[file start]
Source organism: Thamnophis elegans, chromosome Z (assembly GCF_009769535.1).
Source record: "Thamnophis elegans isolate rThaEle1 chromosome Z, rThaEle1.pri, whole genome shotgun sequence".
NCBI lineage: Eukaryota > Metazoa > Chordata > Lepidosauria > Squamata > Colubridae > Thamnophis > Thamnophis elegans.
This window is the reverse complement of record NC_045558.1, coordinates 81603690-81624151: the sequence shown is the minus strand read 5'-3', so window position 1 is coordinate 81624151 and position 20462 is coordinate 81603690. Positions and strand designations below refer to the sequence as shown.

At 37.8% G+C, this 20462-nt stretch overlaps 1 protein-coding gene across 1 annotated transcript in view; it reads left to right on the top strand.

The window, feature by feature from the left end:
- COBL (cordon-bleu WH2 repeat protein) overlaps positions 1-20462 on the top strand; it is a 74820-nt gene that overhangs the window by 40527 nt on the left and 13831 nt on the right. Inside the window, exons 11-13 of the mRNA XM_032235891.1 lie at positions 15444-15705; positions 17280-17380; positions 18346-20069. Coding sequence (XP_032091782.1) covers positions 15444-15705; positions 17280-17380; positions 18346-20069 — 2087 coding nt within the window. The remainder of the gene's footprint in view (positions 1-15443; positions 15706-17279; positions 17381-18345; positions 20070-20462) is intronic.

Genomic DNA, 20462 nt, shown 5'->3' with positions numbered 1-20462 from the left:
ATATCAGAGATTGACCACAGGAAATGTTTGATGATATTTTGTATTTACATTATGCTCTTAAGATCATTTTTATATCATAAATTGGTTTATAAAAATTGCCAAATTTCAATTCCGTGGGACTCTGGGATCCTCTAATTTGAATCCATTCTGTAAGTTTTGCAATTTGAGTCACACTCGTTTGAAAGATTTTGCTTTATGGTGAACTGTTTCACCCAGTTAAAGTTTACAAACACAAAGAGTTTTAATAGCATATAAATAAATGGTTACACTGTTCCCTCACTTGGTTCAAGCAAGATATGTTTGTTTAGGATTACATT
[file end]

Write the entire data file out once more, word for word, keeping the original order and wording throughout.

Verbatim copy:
Source organism: Thamnophis elegans, chromosome Z (assembly GCF_009769535.1).
Source record: "Thamnophis elegans isolate rThaEle1 chromosome Z, rThaEle1.pri, whole genome shotgun sequence".
NCBI lineage: Eukaryota > Metazoa > Chordata > Lepidosauria > Squamata > Colubridae > Thamnophis > Thamnophis elegans.
This window is the reverse complement of record NC_045558.1, coordinates 81603690-81624151: the sequence shown is the minus strand read 5'-3', so window position 1 is coordinate 81624151 and position 20462 is coordinate 81603690. Positions and strand designations below refer to the sequence as shown.

At 37.8% G+C, this 20462-nt stretch overlaps 1 protein-coding gene across 1 annotated transcript in view; it reads left to right on the top strand.

The window, feature by feature from the left end:
- COBL (cordon-bleu WH2 repeat protein) overlaps positions 1-20462 on the top strand; it is a 74820-nt gene that overhangs the window by 40527 nt on the left and 13831 nt on the right. Inside the window, exons 11-13 of the mRNA XM_032235891.1 lie at positions 15444-15705; positions 17280-17380; positions 18346-20069. Coding sequence (XP_032091782.1) covers positions 15444-15705; positions 17280-17380; positions 18346-20069 — 2087 coding nt within the window. The remainder of the gene's footprint in view (positions 1-15443; positions 15706-17279; positions 17381-18345; positions 20070-20462) is intronic.

Genomic DNA, 20462 nt, shown 5'->3' with positions numbered 1-20462 from the left:
ATATCAGAGATTGACCACAGGAAATGTTTGATGATATTTTGTATTTACATTATGCTCTTAAGATCATTTTTATATCATAAATTGGTTTATAAAAATTGCCAAATTTCAATTCCGTGGGACTCTGGGATCCTCTAATTTGAATCCATTCTGTAAGTTTTGCAATTTGAGTCACACTCGTTTGAAAGATTTTGCTTTATGGTGAACTGTTTCACCCAGTTAAAGTTTACAAACACAAAGAGTTTTAATAGCATATAAATAAATGGTTACACTGTTCCCTCACTTGGTTCAAGCAAGATATGTTTGTTTAGGATTACATT